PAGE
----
Re: question about what to plant

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Posted by Newt on July 02, 2003 at 18:58:48:

In Reply to: Re: question about what to plant posted by Mollie on July 01, 2003 at 20:08:45:

Hi Mollie,
Great info!!! Yes, I can tell you're new to this, but that's just fine. Meant to congratulate you on your new home!! :-) I'd like to suggest that you consider some ground covers once you have your plants in. They will help keep weeds at bay, keep moisture levels more even and generally give a more complete look to the bed. Mother nature doesn't like blank spaces and will fill it in for you. Since you have found that groundcovers will take over, I would like to share with you that there are 'runners' and there are 'clumpers'. Runners will take over, but the clumping variety won't. I call plants that clump plants with good garden manners. Some that will take full sun and come to mind are the creeping thymes. Also consider hardy geraniums as groundcovers and perennial plants. Some are even evergreen. Here's a site that should be helpful.

You can look up these plants at and put the name, preferably the botanical one, in quotes like this: "Liatris spicata". You can also click on 'Images' at google and get pictures as well. For your full sun flowers try and pick plants that clump and have a staggered bloom time for longer interest.
platycodon - balloon flower Liatris spicata - gay feather,1607,7-153-10370_12146_12213-36387--,00.html
Blue (or white) indigo - Baptisia australis (this one has a long tap root, so once you plant it, there it should stay)
Hardy geraniums
Solidago - Goldenrod
hemerocallis - daylilies
Callirhoe - wine cup
Iris sibirica - Siberian iris
Phlox paniculata - summer phlox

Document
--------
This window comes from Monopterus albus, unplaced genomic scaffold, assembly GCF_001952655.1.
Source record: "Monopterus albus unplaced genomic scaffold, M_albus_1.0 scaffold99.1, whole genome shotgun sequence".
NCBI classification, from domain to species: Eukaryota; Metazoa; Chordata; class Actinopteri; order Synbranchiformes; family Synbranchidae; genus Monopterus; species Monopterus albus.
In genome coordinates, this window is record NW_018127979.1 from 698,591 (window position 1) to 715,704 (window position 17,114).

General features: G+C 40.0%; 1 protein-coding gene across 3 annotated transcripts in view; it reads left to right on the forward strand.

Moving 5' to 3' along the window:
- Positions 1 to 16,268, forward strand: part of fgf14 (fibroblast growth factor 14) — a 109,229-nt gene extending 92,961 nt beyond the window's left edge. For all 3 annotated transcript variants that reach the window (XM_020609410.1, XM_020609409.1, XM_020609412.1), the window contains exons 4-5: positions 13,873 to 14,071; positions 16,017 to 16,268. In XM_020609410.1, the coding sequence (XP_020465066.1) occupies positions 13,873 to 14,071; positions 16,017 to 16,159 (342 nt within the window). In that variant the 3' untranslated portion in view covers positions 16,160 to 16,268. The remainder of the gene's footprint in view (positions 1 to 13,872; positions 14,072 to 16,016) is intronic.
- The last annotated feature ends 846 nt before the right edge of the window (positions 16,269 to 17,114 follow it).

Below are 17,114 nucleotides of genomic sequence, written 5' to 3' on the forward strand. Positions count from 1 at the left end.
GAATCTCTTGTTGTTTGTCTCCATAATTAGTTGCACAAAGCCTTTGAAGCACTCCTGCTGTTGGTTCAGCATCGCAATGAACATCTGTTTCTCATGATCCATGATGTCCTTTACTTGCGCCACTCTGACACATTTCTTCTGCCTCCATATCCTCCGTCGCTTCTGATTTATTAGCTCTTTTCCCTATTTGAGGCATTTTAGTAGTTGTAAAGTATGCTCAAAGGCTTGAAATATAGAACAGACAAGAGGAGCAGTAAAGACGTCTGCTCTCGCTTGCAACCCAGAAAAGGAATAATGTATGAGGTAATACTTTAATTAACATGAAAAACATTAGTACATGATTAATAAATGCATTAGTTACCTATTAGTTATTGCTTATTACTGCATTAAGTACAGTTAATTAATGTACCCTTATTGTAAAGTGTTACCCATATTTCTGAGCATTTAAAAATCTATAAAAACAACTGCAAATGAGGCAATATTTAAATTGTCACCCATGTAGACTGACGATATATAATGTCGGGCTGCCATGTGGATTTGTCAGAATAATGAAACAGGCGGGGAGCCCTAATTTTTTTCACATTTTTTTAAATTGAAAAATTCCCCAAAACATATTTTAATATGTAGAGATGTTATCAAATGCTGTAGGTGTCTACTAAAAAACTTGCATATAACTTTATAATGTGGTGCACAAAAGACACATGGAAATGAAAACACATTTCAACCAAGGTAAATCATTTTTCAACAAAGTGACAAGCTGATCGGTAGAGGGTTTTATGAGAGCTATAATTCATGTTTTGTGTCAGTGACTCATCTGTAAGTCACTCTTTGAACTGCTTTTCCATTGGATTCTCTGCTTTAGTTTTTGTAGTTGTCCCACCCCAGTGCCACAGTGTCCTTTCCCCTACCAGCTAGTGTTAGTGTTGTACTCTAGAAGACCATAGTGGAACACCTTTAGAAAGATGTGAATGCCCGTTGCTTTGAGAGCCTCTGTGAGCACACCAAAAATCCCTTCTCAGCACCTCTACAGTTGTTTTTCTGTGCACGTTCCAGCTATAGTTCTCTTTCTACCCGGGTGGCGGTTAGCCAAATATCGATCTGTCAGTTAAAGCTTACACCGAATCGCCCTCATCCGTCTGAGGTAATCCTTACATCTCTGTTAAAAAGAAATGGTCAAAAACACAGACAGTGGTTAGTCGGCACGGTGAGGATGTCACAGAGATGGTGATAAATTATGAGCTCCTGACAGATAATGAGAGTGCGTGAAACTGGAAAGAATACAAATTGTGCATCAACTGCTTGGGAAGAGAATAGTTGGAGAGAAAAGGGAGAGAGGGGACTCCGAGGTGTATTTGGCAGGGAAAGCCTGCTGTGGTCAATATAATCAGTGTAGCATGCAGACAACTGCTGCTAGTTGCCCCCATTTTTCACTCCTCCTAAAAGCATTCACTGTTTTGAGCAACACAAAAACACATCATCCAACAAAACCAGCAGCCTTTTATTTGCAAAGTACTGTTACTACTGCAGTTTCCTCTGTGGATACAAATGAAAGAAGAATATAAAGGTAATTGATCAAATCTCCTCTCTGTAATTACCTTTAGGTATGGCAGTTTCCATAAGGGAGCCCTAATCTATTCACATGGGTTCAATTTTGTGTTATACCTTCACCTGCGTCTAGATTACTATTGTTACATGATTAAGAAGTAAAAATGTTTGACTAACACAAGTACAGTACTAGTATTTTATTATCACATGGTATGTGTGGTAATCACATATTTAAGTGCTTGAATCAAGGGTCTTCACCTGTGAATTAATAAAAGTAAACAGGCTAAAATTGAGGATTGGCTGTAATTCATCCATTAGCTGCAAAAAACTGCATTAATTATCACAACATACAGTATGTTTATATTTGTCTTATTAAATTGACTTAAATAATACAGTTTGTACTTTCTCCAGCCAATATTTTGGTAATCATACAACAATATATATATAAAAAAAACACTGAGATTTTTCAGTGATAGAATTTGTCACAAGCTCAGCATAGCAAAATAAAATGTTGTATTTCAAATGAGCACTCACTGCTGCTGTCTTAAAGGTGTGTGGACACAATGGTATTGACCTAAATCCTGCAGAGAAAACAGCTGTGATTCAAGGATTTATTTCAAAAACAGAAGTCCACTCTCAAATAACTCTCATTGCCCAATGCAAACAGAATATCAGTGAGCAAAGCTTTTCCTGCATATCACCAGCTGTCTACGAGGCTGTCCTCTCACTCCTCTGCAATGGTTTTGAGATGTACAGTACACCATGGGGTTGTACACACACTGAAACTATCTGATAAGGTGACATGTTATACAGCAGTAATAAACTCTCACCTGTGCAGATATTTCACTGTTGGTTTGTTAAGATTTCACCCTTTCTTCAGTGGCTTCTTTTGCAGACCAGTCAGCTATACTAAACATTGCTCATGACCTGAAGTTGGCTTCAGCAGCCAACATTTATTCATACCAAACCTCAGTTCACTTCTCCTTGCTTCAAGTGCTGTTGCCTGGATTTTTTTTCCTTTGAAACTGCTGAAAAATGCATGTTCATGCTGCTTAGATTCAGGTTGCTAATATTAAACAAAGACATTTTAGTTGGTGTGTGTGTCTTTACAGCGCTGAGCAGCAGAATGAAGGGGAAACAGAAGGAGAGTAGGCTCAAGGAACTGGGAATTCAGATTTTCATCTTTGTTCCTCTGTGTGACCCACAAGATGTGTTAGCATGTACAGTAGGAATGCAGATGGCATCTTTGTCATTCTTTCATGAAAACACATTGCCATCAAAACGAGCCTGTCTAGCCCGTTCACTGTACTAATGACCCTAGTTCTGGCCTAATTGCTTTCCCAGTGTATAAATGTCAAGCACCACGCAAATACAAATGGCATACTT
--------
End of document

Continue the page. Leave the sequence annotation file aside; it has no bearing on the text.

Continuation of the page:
Lobelia siphilitica - Blue lobelia
Alchemilla mollis - lady's mantle
Sedum - many varieties and different heights
Ornamental grasses - many different heights, colors and sizes, most of which form clumps.
Perovskia - Russian sage
Many different types of asters
Campanula - bellflower
Peony - herbaceous and tree
Amsonia montana - an herbaceous shrub

Here's some sites you should find helpful.

There's also a great book called 'The Well Tended Perennial Garden' by Tracy Disabato-Aust. You might want to look in the library to see if you like it. There are also many books in the garden section there that have plant encyclopedias in the back of them.

Hope I didn't throw too much at you!
Any more questions, just ask.

: Hi Newt! I didn't think about including that info. Can ya tell I'm new to all this? :) I live in Memphis Zone 7. The flower bed receives full sun. The hollies are planted on the two sides of the house included in the bed and the nandinas on the outside following the curvy walkway. There is a crepe myrtle in the center. I don't like all the empty space. To me it looks like something is missing; therefore, I bought 4 stepping stones I placed randomly in the empty space. I have not given thought to whether or not I want ground cover because my mother-in-law has groundcover and it smothered out her other plants. I have 12 hollies and 10 nandinas so I think I have enough shrubs. Oh, I planted hycinth around a little girl statue but of course they only bloom once in early spring. What do you suggest I plant?
: Thanks for your reply!
: Mollie ;)

: : : I moved into a newly constructed home. I have a large half circle flowerbed. They mostly planted nandinas and holly bushes. There is TONS of empty space. I purchased several 6" thick concrete stepping stones. What would be something good to plant in the empty space that wouldn't hide these cute cherub stepping stones? Thanks for your advice! :)

: : Hi Mollie,
: : We would need to know your hardiness zone and sun conditions. Most hollies want full sun and nandina will grow in part shade to sun. Also, are you looking for groundcover, other shrubs, flowers?

: :

: : Newt

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